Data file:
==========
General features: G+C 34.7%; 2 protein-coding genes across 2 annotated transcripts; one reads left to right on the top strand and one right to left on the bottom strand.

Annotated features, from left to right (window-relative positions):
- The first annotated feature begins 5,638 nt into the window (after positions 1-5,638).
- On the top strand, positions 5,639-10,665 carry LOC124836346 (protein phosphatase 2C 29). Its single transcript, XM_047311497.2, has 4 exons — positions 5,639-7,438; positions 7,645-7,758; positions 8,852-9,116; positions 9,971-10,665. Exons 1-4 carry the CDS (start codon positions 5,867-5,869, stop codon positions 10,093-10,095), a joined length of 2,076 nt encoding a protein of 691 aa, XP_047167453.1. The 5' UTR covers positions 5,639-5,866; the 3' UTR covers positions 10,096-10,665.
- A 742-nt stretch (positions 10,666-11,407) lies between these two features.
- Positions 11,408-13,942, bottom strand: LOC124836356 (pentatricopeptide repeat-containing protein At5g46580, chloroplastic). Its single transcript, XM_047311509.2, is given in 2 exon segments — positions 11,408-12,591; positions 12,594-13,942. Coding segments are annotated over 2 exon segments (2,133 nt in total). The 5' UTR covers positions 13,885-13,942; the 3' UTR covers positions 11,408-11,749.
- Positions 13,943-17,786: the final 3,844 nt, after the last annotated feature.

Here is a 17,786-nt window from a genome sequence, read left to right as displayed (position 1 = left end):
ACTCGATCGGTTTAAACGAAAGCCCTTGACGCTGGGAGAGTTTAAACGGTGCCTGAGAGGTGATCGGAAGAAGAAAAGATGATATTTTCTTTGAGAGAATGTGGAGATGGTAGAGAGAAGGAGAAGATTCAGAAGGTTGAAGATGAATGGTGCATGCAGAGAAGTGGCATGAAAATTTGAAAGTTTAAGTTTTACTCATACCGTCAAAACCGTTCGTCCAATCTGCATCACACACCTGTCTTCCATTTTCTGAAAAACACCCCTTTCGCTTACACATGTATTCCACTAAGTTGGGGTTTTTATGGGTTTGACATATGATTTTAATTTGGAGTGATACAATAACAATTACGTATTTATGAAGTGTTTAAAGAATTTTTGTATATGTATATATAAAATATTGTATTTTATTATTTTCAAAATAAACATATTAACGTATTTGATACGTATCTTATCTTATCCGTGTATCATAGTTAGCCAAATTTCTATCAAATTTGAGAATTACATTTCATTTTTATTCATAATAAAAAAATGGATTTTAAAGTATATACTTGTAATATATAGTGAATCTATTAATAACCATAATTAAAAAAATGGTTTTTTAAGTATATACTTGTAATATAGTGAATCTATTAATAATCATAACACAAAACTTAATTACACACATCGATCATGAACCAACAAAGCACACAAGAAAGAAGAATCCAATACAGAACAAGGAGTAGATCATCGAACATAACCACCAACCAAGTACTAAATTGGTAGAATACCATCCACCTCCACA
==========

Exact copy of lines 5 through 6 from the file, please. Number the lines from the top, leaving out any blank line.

- A 742-nt stretch (positions 10,666-11,407) lies between these two features.
- Positions 11,408-13,942, bottom strand: LOC124836356 (pentatricopeptide repeat-containing protein At5g46580, chloroplastic). Its single transcript, XM_047311509.2, is given in 2 exon segments — positions 11,408-12,591; positions 12,594-13,942. Coding segments are annotated over 2 exon segments (2,133 nt in total). The 5' UTR covers positions 13,885-13,942; the 3' UTR covers positions 11,408-11,749.